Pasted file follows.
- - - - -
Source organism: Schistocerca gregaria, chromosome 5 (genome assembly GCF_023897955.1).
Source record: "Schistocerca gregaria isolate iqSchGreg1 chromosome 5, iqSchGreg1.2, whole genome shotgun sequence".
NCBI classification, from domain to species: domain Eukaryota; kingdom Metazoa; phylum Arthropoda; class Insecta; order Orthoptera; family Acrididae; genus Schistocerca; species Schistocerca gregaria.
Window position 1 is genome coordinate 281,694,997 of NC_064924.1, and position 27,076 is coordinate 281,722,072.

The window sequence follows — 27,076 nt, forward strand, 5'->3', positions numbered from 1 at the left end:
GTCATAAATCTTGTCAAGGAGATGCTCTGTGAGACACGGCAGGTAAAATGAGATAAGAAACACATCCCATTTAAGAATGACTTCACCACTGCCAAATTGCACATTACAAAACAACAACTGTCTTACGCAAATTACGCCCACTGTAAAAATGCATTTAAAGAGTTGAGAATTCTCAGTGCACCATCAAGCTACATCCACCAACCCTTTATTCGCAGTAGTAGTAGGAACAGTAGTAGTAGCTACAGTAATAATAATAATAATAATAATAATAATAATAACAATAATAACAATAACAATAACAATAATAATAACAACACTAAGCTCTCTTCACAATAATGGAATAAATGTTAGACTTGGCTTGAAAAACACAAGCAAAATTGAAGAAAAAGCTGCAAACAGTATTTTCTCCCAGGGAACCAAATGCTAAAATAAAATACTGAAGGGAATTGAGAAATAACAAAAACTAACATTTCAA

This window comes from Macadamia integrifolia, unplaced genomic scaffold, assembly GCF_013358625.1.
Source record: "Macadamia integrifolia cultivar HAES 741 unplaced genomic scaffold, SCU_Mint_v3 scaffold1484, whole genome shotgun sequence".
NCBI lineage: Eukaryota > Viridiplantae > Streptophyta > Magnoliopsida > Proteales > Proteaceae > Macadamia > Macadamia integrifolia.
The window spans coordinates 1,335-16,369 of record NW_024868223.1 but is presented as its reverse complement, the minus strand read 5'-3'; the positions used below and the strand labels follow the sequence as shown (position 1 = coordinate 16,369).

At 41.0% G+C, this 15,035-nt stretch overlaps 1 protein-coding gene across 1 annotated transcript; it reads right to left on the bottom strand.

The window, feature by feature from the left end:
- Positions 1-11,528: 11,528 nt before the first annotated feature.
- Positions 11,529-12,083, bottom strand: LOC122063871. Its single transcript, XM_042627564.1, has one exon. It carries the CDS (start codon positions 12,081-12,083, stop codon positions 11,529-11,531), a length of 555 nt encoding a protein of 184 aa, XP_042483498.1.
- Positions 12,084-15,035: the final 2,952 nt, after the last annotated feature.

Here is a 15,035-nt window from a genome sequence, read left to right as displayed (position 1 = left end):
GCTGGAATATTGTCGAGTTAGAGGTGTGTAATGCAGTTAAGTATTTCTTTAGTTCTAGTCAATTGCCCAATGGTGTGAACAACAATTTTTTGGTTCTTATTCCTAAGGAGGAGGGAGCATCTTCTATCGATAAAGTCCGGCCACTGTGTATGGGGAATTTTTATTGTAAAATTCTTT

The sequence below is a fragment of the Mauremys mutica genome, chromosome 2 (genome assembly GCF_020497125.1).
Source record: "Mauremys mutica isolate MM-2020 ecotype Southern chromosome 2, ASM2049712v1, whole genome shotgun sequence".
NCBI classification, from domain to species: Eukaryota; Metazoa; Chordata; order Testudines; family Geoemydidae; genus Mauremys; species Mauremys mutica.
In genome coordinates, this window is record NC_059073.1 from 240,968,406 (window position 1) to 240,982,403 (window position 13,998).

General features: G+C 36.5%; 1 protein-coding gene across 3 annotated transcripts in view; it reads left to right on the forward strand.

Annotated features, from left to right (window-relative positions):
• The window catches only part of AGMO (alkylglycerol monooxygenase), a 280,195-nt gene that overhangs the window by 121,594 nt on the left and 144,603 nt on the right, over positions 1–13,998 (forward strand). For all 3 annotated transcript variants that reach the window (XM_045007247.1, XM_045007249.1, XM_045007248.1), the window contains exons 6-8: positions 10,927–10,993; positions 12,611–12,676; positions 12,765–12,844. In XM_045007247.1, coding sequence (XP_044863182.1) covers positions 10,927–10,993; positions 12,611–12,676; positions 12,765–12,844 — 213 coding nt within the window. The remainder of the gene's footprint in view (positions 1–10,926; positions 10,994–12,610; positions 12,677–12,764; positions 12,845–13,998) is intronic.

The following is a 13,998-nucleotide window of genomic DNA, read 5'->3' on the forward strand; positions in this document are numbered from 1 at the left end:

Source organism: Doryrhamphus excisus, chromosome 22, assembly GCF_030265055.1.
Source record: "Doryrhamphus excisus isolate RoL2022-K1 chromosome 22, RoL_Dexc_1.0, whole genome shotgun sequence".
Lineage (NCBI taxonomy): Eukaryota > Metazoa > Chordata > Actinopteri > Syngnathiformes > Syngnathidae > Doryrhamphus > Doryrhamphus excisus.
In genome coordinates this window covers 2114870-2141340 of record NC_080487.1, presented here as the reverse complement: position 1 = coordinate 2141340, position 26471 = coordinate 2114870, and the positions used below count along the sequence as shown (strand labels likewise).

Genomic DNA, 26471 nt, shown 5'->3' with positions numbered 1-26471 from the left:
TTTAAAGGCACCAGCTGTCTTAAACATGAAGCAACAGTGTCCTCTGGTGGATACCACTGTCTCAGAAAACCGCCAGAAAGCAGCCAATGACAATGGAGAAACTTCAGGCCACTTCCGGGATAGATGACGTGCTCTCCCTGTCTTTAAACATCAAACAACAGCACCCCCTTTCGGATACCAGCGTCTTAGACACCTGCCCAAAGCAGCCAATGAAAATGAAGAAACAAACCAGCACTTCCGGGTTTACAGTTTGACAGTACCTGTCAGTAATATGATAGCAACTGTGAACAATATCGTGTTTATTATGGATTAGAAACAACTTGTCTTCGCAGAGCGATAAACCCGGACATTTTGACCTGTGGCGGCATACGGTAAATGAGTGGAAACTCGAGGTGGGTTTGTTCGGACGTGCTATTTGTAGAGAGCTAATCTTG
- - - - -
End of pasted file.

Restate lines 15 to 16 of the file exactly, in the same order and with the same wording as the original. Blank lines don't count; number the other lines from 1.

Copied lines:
- Positions 12,084-15,035: the final 2,952 nt, after the last annotated feature.

Here is a 15,035-nt window from a genome sequence, read left to right as displayed (position 1 = left end):